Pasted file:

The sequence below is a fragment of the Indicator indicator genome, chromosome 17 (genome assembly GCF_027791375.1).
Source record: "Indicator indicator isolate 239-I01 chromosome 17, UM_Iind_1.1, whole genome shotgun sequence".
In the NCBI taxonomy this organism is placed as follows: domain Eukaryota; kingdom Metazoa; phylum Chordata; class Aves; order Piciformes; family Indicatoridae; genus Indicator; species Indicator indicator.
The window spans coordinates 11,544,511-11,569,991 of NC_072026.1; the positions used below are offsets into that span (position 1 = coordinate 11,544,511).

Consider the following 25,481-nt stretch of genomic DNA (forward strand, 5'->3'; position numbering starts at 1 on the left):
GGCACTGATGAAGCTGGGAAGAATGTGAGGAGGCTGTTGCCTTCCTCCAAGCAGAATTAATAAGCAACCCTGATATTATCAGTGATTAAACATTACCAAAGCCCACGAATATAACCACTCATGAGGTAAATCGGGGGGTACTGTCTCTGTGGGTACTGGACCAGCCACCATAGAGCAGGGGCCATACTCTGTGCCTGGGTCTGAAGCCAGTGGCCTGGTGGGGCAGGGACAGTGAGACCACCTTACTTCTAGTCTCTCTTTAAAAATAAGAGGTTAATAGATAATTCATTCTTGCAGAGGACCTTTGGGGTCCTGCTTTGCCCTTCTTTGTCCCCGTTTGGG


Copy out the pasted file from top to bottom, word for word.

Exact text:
The sequence below is a fragment of the Indicator indicator genome, chromosome 17 (genome assembly GCF_027791375.1).
Source record: "Indicator indicator isolate 239-I01 chromosome 17, UM_Iind_1.1, whole genome shotgun sequence".
In the NCBI taxonomy this organism is placed as follows: domain Eukaryota; kingdom Metazoa; phylum Chordata; class Aves; order Piciformes; family Indicatoridae; genus Indicator; species Indicator indicator.
The window spans coordinates 11,544,511-11,569,991 of NC_072026.1; the positions used below are offsets into that span (position 1 = coordinate 11,544,511).

Consider the following 25,481-nt stretch of genomic DNA (forward strand, 5'->3'; position numbering starts at 1 on the left):
GGCACTGATGAAGCTGGGAAGAATGTGAGGAGGCTGTTGCCTTCCTCCAAGCAGAATTAATAAGCAACCCTGATATTATCAGTGATTAAACATTACCAAAGCCCACGAATATAACCACTCATGAGGTAAATCGGGGGGTACTGTCTCTGTGGGTACTGGACCAGCCACCATAGAGCAGGGGCCATACTCTGTGCCTGGGTCTGAAGCCAGTGGCCTGGTGGGGCAGGGACAGTGAGACCACCTTACTTCTAGTCTCTCTTTAAAAATAAGAGGTTAATAGATAATTCATTCTTGCAGAGGACCTTTGGGGTCCTGCTTTGCCCTTCTTTGTCCCCGTTTGGG